We introduced Veeam Explorer for Microsoft Active Directory — a very helpful utility when it comes to AD objects recovery — as a part of Veeam Backup & Replication v8. Its initial functionality was intended to solve the most frequent cases administrators have with Active Directory: Granular objects and containers recovery (ok, password recovery also was included, as well as AD data export in LDIFDE format). All of that made a lot of people happy, but, as always, they wanted more. The community gave us great feedback, asking for additional features for less frequent cases or specific scenarios. We found out that, besides the most frequent operations like adding and removing users/computers to the domain, sometimes they had to deal with more advanced restore operations related to Group Policy Objects (GPO), DNS-integrated records and so on. That said, we worked hard and added some new functionality to provide administrators with such options. And it's never been easier.
Best practices are guidelines you follow when deploying a system and want everything to work smoothly. But what about worst practices, those common mistakes and errors that inexperienced IT admin make when deploying or configuring a system? Here, I’ll discuss worst backup practices and how NOT to configure your virtual infrastructure’s backup solution with Veeam.
Modern enterprises know that disasters are a fact of life. They also understand that disasters come in many shapes and sizes and lead to varying degrees of Availability loss and impact on business continuity. Because major wide-scale disasters occur way less often than smaller disasters from within a data center, it’s also important to plan and test cloud disaster recovery models for smaller disasters that can happen at VM, guest OS or application levels. In this article we'll talk about the importance of planning and testing your DR strategy, as well as the categories of the cloud disaster recovery models.

Data centers have been around for a long time and are very important. Especially for me, as I sit here listening to Apple Music — which is streaming from an Apple data center. The backups, applications and widgets you use every day are all made possible because there is a data center somewhere that supports them. We have learned which processes and procedures work based on what does or doesn’t go well. We’re going to look at some different maintenance activities today, but we’ll also discuss data center outages to see what we can learn.

December 21, 2016

Migrating to the cloud

Posted by Eli Afanasyev

In this cloud blog series, we’ve talked about how secure backups can be in a cloud environment and what the cost may be of not leveraging the potential of DRaaS. The next step would be to start thinking about how to migrate your infrastructure or backups/replicas to the cloud and at what scale it has to be done. We will review the main points that you need to consider and check prior to initiating your move into the world of cloud.

There are only five months left until VeeamON 2017, and following the announcement of our keynote speakers Mark Russinovich, CTO, Microsoft Azure, and Sanjay Poonen, COO, Customer Operations, VMware, the good news keeps on coming with a way for you to access a FREE pass to the event. I am happy to share details with you on the Blog your way to VeeamON contest. I will also provide you with some useful tips designed to help you plan your trip to New Orleans between May 16 — 18, 2017, so keep reading.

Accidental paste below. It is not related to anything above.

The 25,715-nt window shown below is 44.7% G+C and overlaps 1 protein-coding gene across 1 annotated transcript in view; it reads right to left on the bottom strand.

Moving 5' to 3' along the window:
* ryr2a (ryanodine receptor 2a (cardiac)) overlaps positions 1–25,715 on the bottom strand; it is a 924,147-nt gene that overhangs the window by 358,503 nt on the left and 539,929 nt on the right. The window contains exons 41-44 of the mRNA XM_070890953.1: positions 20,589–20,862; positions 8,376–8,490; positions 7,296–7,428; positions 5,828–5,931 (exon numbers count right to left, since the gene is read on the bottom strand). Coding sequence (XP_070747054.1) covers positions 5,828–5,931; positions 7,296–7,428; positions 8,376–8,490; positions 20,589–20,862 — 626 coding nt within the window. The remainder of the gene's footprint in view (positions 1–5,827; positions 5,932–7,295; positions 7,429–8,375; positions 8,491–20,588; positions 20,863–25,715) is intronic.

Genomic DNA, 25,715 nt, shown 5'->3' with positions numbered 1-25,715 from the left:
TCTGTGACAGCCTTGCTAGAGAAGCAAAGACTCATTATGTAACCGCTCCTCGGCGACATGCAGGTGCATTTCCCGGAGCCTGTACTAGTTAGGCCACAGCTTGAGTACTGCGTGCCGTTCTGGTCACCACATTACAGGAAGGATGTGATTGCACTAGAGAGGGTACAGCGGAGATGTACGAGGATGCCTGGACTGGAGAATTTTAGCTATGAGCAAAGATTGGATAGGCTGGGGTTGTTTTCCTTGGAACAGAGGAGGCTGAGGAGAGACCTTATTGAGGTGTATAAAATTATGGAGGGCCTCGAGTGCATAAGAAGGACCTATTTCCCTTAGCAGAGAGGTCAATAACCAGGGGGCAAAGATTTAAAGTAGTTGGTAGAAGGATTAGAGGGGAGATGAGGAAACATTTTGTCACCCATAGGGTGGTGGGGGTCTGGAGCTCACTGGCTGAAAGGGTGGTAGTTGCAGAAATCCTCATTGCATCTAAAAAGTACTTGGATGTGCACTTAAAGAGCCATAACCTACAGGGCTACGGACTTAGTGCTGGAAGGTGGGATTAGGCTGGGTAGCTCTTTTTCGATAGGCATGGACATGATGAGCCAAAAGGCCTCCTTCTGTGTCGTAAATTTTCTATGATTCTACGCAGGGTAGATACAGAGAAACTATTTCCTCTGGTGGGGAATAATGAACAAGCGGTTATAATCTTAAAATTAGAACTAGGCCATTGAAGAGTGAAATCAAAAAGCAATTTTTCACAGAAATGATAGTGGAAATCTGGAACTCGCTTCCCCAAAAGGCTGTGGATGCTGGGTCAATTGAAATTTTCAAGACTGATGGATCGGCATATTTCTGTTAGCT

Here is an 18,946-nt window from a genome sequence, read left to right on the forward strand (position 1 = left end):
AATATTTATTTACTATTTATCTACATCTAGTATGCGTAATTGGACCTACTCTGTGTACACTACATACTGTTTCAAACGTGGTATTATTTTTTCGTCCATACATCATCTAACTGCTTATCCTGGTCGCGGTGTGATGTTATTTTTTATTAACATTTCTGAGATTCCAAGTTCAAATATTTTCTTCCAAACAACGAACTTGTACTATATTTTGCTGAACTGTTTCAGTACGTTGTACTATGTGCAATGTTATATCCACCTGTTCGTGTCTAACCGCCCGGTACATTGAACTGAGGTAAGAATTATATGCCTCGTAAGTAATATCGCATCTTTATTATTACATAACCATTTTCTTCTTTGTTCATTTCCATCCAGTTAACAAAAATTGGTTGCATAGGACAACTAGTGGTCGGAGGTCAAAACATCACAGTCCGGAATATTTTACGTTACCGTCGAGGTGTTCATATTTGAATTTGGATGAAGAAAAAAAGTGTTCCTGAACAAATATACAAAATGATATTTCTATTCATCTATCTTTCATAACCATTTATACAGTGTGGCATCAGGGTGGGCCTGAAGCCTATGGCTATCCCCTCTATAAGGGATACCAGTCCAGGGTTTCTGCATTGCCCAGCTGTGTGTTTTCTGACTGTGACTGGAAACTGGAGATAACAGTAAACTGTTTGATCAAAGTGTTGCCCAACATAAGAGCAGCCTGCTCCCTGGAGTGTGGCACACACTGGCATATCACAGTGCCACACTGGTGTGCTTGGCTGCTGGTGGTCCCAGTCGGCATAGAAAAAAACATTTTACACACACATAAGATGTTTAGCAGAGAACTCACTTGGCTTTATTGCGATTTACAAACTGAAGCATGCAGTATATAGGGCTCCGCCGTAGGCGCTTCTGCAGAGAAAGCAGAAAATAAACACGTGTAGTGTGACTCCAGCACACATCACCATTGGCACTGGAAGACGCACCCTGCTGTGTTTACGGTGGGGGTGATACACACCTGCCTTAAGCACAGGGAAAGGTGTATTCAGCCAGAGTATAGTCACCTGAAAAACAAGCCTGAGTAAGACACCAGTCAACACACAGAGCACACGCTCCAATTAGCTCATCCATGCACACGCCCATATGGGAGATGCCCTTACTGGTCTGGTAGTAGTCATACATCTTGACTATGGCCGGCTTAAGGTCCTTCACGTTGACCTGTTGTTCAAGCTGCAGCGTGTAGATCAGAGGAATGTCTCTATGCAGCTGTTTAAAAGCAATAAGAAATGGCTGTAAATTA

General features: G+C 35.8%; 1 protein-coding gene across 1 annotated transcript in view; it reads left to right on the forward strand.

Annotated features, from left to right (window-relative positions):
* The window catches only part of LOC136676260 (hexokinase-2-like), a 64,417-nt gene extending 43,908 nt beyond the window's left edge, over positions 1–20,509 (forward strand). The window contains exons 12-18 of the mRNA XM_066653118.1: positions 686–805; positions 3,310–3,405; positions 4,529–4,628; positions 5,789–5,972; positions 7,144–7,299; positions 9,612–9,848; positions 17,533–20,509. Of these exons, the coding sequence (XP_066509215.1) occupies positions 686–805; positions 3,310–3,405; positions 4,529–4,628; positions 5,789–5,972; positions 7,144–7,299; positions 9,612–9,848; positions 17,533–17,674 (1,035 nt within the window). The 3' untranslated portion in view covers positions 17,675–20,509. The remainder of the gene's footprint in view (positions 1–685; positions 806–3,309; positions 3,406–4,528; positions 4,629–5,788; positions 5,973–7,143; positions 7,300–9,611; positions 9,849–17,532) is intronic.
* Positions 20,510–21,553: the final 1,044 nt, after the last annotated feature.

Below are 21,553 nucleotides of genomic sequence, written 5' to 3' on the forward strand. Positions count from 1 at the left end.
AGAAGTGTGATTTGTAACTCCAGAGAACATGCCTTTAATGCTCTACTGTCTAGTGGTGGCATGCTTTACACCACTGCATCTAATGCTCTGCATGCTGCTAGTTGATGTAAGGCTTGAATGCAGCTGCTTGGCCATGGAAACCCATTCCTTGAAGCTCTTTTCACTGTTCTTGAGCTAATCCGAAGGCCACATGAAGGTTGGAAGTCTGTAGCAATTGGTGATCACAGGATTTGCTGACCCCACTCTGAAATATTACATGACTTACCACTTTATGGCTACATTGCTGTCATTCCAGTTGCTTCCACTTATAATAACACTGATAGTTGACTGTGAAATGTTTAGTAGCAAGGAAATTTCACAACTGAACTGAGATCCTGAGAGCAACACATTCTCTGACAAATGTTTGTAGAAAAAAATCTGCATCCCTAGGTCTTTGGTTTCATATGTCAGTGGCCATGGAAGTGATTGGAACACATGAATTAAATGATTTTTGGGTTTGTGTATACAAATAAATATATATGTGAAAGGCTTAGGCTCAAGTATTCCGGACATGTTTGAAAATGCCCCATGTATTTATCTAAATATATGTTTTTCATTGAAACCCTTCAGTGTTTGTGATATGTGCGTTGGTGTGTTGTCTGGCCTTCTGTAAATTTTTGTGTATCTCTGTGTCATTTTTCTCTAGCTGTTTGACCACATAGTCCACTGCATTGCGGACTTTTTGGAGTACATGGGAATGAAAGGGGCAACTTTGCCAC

Even though Veeam has made a name for itself with industry-leading, agentless backup solutions for virtualized environments, we are still constantly asked about backing up non-virtualized systems. Based on feedback and as a growth opportunity, we decided to launch Veeam Agent for Microsoft Windows (formerly known as Veeam Endpoint Backup FREE). Veeam Agent for Microsoft Windows will be available soon and it includes many top-requested features! We were also constantly asked about Linux systems, so we finally announced Veeam Agent for Linux and launched a beta.

Today, we are excited to announce that Veeam Agent for Linux is generally available!

It has been an extremely busy time for Veeam with the release of Veeam Availability Suite 9.5, the release of Veeam Backup for Microsoft Office 365 as well as the upcoming public beta of Veeam Agent for Microsoft Windows. This release trend is continuing and today I am pleased to announce the general availability (GA) of Veeam Management Pack (MP) for System Center Update 3 and its Availability for download!

icrosoft has a new Windows Server 2016 and Veeam has a new Veeam Availability Suite 9.5. The release dates of these two great products are too close to be a coincidence. In fact, I know that many of the features of Veeam Availability Suite 9.5 were built specifically for Windows Server 2016. Many of our competitors in the Availability marketplace will claim that they have “support” for Windows Server 2016, which in most cases just means that they can back up an instance of Windows Server 2016 if the conditions are right. At Veeam, we don’t just support Windows Server 2016.

At Veeam we innovate to deliver the best Availability solutions on the market and also innovate in the ways we have fun and celebrate. This year was an important milestone in our company’s history. At our tenth anniversary, Veeam reached the threshold of 200,000 customers and we celebrated in style. We rewarded our 200,000th customer, together with three lucky winners, in a noteworthy manner – a weightless flight.